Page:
[Humanist] 24.345 defining the digital humanities?

Humanist Discussion Group willard.mccarty at mccarty.org.uk
Mon Sep 20 23:25:35 CEST 2010

                 Humanist Discussion Group, Vol. 24, No. 345.
         Centre for Computing in the Humanities, King's College London
                Submit to: humanist at lists.digitalhumanities.org

        Date: Mon, 20 Sep 2010 11:31:16 -0500
        From: "Cogdill, Sharon E." <SCogdill at stcloudstate.edu>
        Subject: Question about defining digital humanities

Pursuant to the discussion of how to build an academic department for digital humanities, I've got an opportunity to get a question about digital humanities into a survey my university is sending out, to see if there is sufficient interest to begin developing ideas for some new programs. The survey will give the name of the proposed area of study, offer a short definition, and then present a Likert scale, ranging I think from "not interested" to "very interested."

We are not in a position to do the level of digital humanities many people on this list have described, which have sounded just wonderful and, to be honest, ideal to me, but I would love to be able to introduce master's-level graduate students, including teachers in the schools, to some of the things that digital humanities can do, especially in attracting younger students to the humanities.

So now my problem is to get a definition out for this survey in a form that would make sense to and attract people thinking about returning to school for a master's degree.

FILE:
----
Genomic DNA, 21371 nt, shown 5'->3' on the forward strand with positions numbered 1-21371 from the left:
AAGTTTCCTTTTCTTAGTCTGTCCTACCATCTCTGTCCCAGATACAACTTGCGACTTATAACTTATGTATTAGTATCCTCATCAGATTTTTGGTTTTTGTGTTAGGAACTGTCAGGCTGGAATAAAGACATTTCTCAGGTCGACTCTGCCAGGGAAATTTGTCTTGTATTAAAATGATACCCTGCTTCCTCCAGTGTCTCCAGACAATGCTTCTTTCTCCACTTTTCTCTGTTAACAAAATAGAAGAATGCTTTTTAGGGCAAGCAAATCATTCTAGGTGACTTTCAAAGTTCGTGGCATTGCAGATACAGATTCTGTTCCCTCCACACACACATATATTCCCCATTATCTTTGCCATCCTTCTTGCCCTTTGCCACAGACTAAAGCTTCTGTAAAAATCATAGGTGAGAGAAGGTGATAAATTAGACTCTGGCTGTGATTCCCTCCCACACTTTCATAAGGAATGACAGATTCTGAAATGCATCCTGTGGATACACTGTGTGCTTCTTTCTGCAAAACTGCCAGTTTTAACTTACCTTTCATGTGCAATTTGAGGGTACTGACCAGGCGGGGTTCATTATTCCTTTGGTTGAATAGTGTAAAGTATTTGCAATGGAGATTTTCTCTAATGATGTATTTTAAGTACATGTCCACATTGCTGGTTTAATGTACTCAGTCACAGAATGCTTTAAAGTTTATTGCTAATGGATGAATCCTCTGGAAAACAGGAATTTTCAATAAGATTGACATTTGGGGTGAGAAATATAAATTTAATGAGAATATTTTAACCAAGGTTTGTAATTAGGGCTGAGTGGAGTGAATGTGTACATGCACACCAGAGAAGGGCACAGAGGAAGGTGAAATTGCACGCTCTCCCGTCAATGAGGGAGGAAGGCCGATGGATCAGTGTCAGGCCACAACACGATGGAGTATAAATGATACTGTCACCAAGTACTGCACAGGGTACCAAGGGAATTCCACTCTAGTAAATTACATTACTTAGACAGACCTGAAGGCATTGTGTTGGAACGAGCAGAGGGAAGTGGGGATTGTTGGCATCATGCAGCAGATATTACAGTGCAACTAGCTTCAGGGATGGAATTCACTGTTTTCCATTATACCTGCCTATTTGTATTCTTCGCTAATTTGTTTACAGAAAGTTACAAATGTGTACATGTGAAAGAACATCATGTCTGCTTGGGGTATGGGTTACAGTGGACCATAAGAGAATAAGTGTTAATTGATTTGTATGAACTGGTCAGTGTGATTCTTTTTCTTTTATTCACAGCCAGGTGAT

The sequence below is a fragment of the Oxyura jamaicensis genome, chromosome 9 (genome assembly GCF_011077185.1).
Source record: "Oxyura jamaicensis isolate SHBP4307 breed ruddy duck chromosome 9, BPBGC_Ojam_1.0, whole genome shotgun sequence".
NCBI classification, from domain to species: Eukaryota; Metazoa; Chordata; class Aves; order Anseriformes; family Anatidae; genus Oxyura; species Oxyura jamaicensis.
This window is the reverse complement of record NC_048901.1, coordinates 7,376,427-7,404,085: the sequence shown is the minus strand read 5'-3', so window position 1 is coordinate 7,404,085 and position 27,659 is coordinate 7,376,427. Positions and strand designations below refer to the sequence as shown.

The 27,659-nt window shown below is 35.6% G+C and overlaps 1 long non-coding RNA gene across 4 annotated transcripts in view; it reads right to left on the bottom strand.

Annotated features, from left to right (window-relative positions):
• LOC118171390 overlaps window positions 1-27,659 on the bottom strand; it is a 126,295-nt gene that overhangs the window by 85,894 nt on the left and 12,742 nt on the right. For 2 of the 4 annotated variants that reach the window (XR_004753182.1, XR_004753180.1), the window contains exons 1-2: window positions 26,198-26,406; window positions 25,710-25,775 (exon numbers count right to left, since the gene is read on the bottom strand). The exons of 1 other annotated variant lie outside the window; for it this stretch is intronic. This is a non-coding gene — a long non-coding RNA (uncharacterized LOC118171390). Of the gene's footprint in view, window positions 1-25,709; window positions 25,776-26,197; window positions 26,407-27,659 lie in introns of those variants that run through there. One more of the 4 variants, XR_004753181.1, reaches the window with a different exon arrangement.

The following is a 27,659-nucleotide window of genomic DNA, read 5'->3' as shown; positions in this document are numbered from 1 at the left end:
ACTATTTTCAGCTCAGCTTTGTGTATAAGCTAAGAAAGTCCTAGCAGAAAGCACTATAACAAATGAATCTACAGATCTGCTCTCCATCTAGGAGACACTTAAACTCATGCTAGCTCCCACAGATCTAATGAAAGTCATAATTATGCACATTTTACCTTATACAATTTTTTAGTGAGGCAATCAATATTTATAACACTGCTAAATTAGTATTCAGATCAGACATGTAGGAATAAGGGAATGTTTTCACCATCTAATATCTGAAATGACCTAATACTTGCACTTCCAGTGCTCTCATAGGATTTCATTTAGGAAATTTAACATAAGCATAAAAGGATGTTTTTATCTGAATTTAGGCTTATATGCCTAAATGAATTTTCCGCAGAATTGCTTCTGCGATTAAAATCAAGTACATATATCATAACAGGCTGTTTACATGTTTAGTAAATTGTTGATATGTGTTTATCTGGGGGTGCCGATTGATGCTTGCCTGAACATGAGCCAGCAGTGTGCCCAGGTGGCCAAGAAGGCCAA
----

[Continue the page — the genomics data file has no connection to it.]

We'll need to develop something interdisciplinary rather than a stand-alone program. Not only does my language need to be pretty accessible, but it needs to come in at less than 50 words. I'm wondering if any members of this list would have suggestions for me.

Here is the first definition, which is for New Media/Digital Humanities, which it may need to do: "Using computers and the Internet in the arts and the humanities, including language arts (English, communication studies, mass communications), history, and geography."

Here is the one more focused on digital humanities: "Bringing computers and the Internet into the presentation, preservation, and study of new and historical texts (including literature and public and private documents) - for lovers of the humanities, including language arts (English, communication studies, mass communications), history, and geography."

Thanks for whatever suggestions you have for me.


Sharon Cogdill
Professor, Department of English
159 Building 51
St. Cloud State University
St. Cloud, MN 56301-4498

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